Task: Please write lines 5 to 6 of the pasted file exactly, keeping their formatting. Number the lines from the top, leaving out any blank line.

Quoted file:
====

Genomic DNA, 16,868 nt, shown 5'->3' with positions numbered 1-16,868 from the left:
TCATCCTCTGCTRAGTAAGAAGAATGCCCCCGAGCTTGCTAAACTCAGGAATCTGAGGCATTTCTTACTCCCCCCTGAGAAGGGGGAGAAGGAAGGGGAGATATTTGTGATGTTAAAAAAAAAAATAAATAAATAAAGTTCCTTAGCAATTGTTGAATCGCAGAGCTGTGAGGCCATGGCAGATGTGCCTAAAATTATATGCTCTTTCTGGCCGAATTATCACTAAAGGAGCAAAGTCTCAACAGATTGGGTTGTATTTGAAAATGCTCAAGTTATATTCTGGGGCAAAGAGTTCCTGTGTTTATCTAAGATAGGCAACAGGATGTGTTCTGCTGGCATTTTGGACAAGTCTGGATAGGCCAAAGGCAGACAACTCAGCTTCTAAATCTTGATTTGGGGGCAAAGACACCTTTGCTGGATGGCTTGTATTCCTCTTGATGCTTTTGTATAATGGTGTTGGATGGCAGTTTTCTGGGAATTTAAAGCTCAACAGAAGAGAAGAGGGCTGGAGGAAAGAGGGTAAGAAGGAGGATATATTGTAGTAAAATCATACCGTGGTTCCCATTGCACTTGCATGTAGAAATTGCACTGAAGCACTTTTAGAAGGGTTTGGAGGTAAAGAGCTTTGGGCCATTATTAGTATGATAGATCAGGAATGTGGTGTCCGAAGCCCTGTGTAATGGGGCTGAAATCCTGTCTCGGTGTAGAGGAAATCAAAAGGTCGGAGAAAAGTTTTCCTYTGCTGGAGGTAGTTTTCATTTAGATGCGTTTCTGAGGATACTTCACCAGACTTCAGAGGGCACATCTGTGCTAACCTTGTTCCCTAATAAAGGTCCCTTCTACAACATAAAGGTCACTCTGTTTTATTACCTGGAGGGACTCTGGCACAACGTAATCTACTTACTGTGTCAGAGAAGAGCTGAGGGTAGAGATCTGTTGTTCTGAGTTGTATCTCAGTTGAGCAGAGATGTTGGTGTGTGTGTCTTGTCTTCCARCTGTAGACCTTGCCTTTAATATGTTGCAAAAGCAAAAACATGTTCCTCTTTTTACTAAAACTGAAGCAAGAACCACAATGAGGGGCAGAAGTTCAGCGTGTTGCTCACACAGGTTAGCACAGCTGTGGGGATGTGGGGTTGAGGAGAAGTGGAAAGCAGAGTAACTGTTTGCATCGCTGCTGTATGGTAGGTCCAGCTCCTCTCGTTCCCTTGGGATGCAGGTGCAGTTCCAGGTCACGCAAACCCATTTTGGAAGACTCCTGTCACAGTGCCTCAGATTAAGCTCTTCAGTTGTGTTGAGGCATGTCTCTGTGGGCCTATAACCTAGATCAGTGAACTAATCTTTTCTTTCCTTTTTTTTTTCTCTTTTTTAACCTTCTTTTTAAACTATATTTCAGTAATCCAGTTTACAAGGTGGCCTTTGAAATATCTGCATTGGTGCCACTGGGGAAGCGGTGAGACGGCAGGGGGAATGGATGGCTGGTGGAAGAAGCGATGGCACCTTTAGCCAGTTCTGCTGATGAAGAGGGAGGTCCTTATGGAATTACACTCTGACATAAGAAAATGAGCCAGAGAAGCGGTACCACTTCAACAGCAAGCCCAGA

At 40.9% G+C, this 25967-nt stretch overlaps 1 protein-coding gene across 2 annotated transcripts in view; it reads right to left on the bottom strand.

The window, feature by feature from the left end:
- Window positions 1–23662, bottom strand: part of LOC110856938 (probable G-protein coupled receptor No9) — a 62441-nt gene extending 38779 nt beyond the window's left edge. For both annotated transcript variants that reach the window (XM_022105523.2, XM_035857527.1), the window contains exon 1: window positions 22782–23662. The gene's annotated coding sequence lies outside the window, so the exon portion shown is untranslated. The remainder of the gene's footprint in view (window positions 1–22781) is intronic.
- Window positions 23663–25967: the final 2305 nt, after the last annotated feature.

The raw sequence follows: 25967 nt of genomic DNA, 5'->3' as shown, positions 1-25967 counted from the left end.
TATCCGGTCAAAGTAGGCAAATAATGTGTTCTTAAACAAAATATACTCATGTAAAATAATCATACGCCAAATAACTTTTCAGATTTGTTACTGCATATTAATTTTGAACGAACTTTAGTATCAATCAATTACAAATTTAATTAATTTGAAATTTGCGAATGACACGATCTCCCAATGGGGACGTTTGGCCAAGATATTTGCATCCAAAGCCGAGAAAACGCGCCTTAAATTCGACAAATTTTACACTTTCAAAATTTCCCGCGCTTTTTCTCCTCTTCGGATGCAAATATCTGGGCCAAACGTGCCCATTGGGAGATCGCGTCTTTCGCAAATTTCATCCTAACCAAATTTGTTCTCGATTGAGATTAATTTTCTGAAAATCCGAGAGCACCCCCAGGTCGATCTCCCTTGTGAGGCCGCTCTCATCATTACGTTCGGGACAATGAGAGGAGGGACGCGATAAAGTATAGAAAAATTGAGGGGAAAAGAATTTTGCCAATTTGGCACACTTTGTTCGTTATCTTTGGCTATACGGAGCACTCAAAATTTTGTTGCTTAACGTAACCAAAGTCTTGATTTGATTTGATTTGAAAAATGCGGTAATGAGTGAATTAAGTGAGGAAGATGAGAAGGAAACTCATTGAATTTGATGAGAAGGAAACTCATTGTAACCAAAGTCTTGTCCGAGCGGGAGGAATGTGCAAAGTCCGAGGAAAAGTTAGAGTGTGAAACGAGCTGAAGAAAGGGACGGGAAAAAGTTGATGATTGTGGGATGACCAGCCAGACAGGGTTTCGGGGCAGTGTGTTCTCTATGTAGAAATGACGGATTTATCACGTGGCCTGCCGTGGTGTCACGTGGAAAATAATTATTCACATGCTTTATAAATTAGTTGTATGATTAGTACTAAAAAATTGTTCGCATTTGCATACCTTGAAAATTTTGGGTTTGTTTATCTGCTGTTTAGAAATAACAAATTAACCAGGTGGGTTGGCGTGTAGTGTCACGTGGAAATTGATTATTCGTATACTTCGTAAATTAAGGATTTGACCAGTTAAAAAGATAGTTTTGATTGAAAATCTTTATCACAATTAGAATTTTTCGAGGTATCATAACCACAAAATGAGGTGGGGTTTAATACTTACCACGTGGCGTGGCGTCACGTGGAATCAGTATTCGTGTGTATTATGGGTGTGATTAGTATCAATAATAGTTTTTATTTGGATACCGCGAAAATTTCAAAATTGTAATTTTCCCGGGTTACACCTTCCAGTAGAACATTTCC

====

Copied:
- Window positions 1–23662, bottom strand: part of LOC110856938 (probable G-protein coupled receptor No9) — a 62441-nt gene extending 38779 nt beyond the window's left edge. For both annotated transcript variants that reach the window (XM_022105523.2, XM_035857527.1), the window contains exon 1: window positions 22782–23662. The gene's annotated coding sequence lies outside the window, so the exon portion shown is untranslated. The remainder of the gene's footprint in view (window positions 1–22781) is intronic.
- Window positions 23663–25967: the final 2305 nt, after the last annotated feature.